This is one of the best zinnias I have ever grown. It's still blooming profusely here & it's almost December!! Blooms last a long time. It attracts butterflys and so far it is the first zinnia I've grown that did not get powdery mildew. Did fine over the very hot dry summer in Houston, but also can tolerate a good soaking when we get a lot of rain. I have been scattering the seeds around my garden all year so I've been welcomed with a continuous supply of new plants all year! Super easy to start from seed, and there is plenty of it to share.


On Nov 6, 2008, Stephivicious from Altamonte Springs, FL wrote:

I love this plant, I bought it for 99 cents at lowe's because of the beautiful bright orange color & tons of flowers & it is now the size of a small shrub, still flowering in early November, II have tons of seeds so if it does die over the winter I can replant it next spring.

If anyone wants seed's from this plant, let me know, I have tons to spare!


On Oct 26, 2007, ga_peach from Jefferson, GA (Zone 7b) wrote:

I bought this plant because I thought it looked pretty. It grew up like a small shrub and I love it. Now I am collecting the seeds so that I will have some next year too. The color is very bright and like others have said, it seems to be one of the few flowers to survive southern summers and clay soil without scorching. Even through our record drought this year, it has still looked beautiful with no water for very long periods. It is even still going strong and it is the end of October.


On Aug 10, 2007, Marilynbeth from Hebron, KY wrote:

I always like growing it for the Butterflies and for its looks. I don't have to be concerned about mildew either.


On Nov 4, 2006, digitalbanzai from Arlington, TX wrote:

This stuff did great for us. We have terrible clay soil and our backyard gets almost 16 hours of sun a day. It was pretty much the only thing that could survive the onslought of sun and drought, and it survived in style. Definitely getting more!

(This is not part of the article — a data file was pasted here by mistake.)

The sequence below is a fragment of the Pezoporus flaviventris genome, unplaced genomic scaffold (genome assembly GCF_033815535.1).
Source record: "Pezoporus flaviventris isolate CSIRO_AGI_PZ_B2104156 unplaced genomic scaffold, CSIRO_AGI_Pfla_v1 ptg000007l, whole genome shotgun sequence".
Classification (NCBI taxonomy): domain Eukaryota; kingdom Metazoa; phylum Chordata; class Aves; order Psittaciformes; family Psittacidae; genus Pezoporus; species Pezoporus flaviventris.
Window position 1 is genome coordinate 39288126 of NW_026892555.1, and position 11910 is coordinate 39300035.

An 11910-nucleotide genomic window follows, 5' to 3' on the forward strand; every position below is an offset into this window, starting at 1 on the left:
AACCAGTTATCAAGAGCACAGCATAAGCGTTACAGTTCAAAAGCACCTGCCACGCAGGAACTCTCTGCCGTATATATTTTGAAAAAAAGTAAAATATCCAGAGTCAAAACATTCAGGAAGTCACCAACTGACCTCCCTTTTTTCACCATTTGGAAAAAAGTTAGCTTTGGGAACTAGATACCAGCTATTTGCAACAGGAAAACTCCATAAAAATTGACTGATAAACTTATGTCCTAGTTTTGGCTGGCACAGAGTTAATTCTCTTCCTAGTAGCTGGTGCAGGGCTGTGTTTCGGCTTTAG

On Aug 13, 2006, Joan from Belfield, ND (Zone 4a) wrote:

The profusion series of zinnias are new to me this year, but I will make sure to plant some every year from now on. They have performed extremely well through this extremely hot and dry summer with minimal watering and care. In mid August when some of the annuals are starting to decline and show signs of stress, these are still bright and beautiful.


On Jan 28, 2006, cnswift from San Diego, CA (Zone 10b) wrote:

This is my new favorite little flower. I planted it late last summer and it is still blooming! It is also much more rabbit resistant than most other flowers, which is a big appeal in my neighborhood. I am hoping for some volunteers sometime in the spring - what a joy that would be! I agree with the previous person's comment about the pink however, they were a bit of a dissappointment after the 'profusion' of the orange. Enjoy!


On Sep 24, 2004, beclu727 from Dacula, GA (Zone 7b) wrote:

I bought a six-pack of these in late April. They are still going strong in September surviving the remnants of Frances and Ivan. I am collecting seeds and hope to have many next year.


On Jan 5, 2004, htop from San Antonio, TX (Zone 8b) wrote:

San Antonio, Tx.
The 'Profusion' series of zinnia was named an All American selection in 2001 and the noted horticulturist and author Alan Armitage has stated that it is the best zinnia on the market. The praise showered on this series of zinnia is due to its consistent performance, ability to thrive in cool, warm and hot weather, early bloom set and tolerance of a variety of diseases. It is more powdery mildew resistant than most zinnia varieties.

Bushy and medium-sized in height, the plants produce single, 2-3 inch velvety orange blooms and bloom continuously all season. The flowers are excellent for cutting, although the flower stem is short, and have a good vase life. Butterflies love them.

Plant in beds or containers in full sun in fertile well dr... read more